I saw the play twice. During the first play, I could barely watch it as I was so embarrassed. I could manage to concentrate on the play on my second visit. Reading my story in letters and watching it as a play was different. It is like... somebody else is standing in my shoes. Somebody else is acting my story. It was awkward at first, but I felt some kind of new ease of emotions through my story in the form of play and was consoled by it. I could look at myself from the third person’s perspective. Inside my heart, I could whisper to myself in the face of another that “You did a great job.”

 

What are your plans or works to be announced in the future?

 

Essay Anyway, Characters and another essay featuring cats and dogs are scheduled to be published in the second half of this year.

 

If you could say one thing to readers with dysthymia and anxiety disorder, what would it be?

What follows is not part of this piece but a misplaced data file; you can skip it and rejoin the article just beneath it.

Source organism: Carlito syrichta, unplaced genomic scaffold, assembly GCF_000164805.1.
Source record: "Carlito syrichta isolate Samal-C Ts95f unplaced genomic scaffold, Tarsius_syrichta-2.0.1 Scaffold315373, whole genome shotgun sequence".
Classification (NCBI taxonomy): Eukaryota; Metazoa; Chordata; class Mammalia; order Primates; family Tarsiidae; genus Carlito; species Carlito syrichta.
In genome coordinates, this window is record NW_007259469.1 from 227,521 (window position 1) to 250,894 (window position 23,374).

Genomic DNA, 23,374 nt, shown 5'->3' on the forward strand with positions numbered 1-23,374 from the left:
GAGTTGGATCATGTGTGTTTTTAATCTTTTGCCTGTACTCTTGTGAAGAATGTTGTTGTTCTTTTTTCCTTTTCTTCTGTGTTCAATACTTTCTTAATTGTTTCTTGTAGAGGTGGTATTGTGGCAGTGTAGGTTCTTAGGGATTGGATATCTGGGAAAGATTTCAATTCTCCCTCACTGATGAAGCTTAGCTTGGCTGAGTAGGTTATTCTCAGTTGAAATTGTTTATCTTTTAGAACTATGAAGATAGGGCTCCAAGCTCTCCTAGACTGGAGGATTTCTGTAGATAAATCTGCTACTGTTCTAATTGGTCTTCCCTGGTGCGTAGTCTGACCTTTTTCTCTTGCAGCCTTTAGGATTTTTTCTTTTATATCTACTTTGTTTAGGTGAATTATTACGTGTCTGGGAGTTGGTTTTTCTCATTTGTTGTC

I believe that evaluating and suppressing yourself with the yardstick of the society and others is a very dangerous thing. My psychiatrist also said that YOU are the most exhausted and tired person when going through difficult times. Feeling this way is never a selfish act. There is no such thing as more and less when it comes to emotional tiredness. When I feel tired, I am tired, and when I feel depressed, I am depressed. I think you should never compare yourself with others. It is not just a matter of having depression. I want you to focus on your own emotions. I want you to accept how you are feeling as it is. So when you feel tired or depressed, just think, “Oh, I am tired,” “Oh, I am depressed.” Don’t think, “This is nothing to be tired of,” or “I should not be depressed with things I have.”

 

 


Organized by Hwang Jin-Ah

kbbok

If you liked this article, share it with others. 페이스북트위터블로그인쇄

Pre Megazine